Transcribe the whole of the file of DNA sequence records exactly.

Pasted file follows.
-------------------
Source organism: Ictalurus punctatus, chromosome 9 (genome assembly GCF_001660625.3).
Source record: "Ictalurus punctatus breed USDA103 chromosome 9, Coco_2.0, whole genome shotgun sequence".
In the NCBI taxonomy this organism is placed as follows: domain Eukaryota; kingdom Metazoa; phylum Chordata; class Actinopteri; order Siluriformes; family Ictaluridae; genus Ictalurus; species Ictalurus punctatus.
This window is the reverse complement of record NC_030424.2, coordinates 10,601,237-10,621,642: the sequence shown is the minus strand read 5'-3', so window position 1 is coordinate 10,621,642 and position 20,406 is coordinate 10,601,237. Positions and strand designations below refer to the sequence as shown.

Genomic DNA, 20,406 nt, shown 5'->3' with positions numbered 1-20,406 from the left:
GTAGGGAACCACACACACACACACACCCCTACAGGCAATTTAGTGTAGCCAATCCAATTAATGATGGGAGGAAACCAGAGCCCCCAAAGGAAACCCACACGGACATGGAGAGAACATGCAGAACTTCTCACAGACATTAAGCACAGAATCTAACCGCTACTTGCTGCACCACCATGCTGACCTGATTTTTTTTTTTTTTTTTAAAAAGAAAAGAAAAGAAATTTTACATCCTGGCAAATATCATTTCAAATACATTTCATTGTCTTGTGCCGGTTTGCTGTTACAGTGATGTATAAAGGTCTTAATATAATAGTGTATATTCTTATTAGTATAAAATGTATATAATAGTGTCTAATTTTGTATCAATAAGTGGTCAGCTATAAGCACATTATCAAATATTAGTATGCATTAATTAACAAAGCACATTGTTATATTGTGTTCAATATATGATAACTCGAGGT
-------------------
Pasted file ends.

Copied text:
Source organism: Ictalurus punctatus, chromosome 9 (genome assembly GCF_001660625.3).
Source record: "Ictalurus punctatus breed USDA103 chromosome 9, Coco_2.0, whole genome shotgun sequence".
In the NCBI taxonomy this organism is placed as follows: domain Eukaryota; kingdom Metazoa; phylum Chordata; class Actinopteri; order Siluriformes; family Ictaluridae; genus Ictalurus; species Ictalurus punctatus.
This window is the reverse complement of record NC_030424.2, coordinates 10,601,237-10,621,642: the sequence shown is the minus strand read 5'-3', so window position 1 is coordinate 10,621,642 and position 20,406 is coordinate 10,601,237. Positions and strand designations below refer to the sequence as shown.

Genomic DNA, 20,406 nt, shown 5'->3' with positions numbered 1-20,406 from the left:
GTAGGGAACCACACACACACACACACCCCTACAGGCAATTTAGTGTAGCCAATCCAATTAATGATGGGAGGAAACCAGAGCCCCCAAAGGAAACCCACACGGACATGGAGAGAACATGCAGAACTTCTCACAGACATTAAGCACAGAATCTAACCGCTACTTGCTGCACCACCATGCTGACCTGATTTTTTTTTTTTTTTTTAAAAAGAAAAGAAAAGAAATTTTACATCCTGGCAAATATCATTTCAAATACATTTCATTGTCTTGTGCCGGTTTGCTGTTACAGTGATGTATAAAGGTCTTAATATAATAGTGTATATTCTTATTAGTATAAAATGTATATAATAGTGTCTAATTTTGTATCAATAAGTGGTCAGCTATAAGCACATTATCAAATATTAGTATGCATTAATTAACAAAGCACATTGTTATATTGTGTTCAATATATGATAACTCGAGGT